Judge dismisses request to put Alberta gay-straight alliance law on hold

Click to play video: 'Calgary Centre for Sexuality CEO weighs in on GSA court challenge'
Calgary Centre for Sexuality CEO weighs in on GSA court challenge
Sun, Jun 24: Pam Krause, president and CEO of Calgary's Centre for Sexuality, joins Global Calgary to discuss the implications surrounding a court challenge to provincial gay-straight alliance legislation – Jun 24, 2018

A judge has denied a request to put Alberta’s gay-straight alliance law on hold because the benefits to LGBTQ youth outweigh any potential harm.

The Justice Centre for Constitutional Freedoms, on behalf of more than two dozen faith-based schools, parents and public interest groups, had requested an injunction until a ruling is made on the law’s constitutionality.

The law bans schools from telling parents if their children join the peer groups meant to make LGBTQ kids feel welcome and to prevent bullying and abuse.

“The effect on LGBTQ+ students in granting an injunction, which would result in both the loss of supportive GSAs in their schools and send the message that their diverse identities are less worthy of protection, would be considerably more harmful than temporarily limiting a parent’s right to know and make decisions about their child’s involvement in a GSA,” Court of Queen’s Bench Justice Johnna Kubik said in her decision Wednesday.

Story continues below advertisement

READ MORE: Alberta passes contentious Bill 24, strengthening gay-straight alliances 

The Justice Centre, which argued that keeping parents out of the loop violates their charter rights, had characterized the alliances as “ideological sexual clubs” that could expose young or otherwise vulnerable kids to explicit material. It also raised concerns that schools’ funding and accreditation could be jeopardized if they don’t comply.

The province and others have argued the law is meant to protect LGBTQ youth, who may be put in harm’s way if they are outed to parents who aren’t accepting.

Both sides made their case before Kubik in a court in Medicine Hat, Alta., last week.

In her decision, Kubik said the applicants had to establish that there was a serious constitutional issue to be tried, that complying with the law would cause irreparable harm and that refusing their request would cause them more harm than granting it would cause to the other side.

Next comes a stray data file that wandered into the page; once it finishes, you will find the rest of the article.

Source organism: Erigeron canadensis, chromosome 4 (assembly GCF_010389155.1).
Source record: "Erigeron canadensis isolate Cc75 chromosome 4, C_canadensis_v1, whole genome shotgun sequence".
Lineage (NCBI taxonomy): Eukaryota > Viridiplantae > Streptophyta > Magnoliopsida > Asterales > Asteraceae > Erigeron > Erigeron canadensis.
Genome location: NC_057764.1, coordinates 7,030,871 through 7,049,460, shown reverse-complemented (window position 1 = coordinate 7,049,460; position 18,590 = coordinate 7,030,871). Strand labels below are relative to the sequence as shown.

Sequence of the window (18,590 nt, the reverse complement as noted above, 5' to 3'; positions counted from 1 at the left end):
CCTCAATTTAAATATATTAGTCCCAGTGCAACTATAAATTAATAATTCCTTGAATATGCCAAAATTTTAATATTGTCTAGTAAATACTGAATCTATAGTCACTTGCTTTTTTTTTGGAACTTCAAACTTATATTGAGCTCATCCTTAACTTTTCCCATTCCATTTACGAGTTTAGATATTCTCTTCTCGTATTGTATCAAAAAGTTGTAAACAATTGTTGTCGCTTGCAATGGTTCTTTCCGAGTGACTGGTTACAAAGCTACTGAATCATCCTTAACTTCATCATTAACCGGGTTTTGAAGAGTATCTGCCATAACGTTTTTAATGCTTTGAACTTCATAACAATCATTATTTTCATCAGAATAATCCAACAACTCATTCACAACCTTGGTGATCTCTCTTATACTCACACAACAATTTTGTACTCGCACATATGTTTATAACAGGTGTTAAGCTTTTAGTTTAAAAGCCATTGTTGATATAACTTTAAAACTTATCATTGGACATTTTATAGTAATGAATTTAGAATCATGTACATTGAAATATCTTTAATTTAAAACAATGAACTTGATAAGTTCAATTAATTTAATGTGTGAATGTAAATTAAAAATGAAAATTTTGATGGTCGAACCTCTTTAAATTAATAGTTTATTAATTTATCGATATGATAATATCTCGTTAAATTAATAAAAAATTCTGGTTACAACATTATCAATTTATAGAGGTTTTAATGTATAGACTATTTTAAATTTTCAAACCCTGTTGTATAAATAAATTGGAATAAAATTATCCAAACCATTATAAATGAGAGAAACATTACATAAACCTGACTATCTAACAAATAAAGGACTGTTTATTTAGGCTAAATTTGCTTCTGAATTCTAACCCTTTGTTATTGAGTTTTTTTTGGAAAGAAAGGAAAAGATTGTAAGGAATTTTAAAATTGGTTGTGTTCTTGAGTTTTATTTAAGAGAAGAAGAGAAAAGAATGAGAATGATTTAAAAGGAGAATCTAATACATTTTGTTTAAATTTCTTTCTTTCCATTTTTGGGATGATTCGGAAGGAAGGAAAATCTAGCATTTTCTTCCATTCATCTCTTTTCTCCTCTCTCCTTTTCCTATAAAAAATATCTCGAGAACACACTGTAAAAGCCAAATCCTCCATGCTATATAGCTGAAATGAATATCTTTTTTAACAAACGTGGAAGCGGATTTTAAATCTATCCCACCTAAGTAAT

Breaking news from Canada and around the world sent to your email, as it happens.
For news impacting Canada and around the world, sign up for breaking news alerts delivered directly to you when they happen.

Get breaking National news

For news impacting Canada and around the world, sign up for breaking news alerts delivered directly to you when they happen.
By providing your email address, you have read and agree to Global News' Terms and Conditions and Privacy Policy.

READ MORE: Alberta passes contentious Bill 24, strengthening gay-straight alliances 

Kubik said she was satisfied the competing charter rights of parents and children is a serious constitutional issue to be heard.

But she dismissed many of the Justice Centre’s arguments around irreparable harm, including that young and vulnerable children may be exposed to graphic material through the alliances.

Story continues below advertisement

“There is no evidence that any of these materials were ever promoted by the respondent or GSAs generally, or that the materials ever came into the hands of any students through a GSA,” Kubik wrote.

“There is no evidence that there is a risk of the material being disseminated to students in GSAs.”

She also said she could not determine the reliability of accounts cited by the Justice Centre of children becoming suicidal after being encouraged to dress and behave like the opposite sex at school.

“I find that the applicants have failed to prove a degree of irreparable harm, which outweighs the public good in maintaining the legislation.”

Pam Krause, president of the Centre for Sexuality, said she was pleased with how strongly Kubik highlighted the importance of the alliances.

Story continues below advertisement

Krause’s group, formerly known as the Calgary Sexual Health Centre, has long provided resources to gay-straight alliances in Alberta and presented evidence in court.

She said the group intends to have a say in any constitutional challenge.

“We’re going to get the opportunity to really continue to talk about and provide evidence to the point that gay-straight alliances are very important, that they help schools to be more safe and caring and that they help students be more healthy and resilient.”

READ MORE: ‘Climate of secrecy:’ Schools, parents dispute Alberta gay-straight alliance law

Alberta’s education minister said he was extremely pleased with the judge’s decision and how quickly it was made.

“This is about protecting students and ensuring our classrooms are safe, caring and welcoming for everyone,” David Eggen said.

“We know that GSAs have the potential to save lives and have a positive impact on students.

“I’m so proud of the work our government has done to strengthen supports for LGBTQ students and I appreciate the great work that many school authorities have already undertaken to ensure their policies and practices are meeting legislated responsibilities.

“We will continue to do whatever it takes to ensure our classrooms are safe and kids are protected.”

Story continues below advertisement

Court of Queen’s Bench of Alberta- decision on request for injunction re: Bill 10 by Anonymous mhXtDcYr6 on Scribd

Sponsored content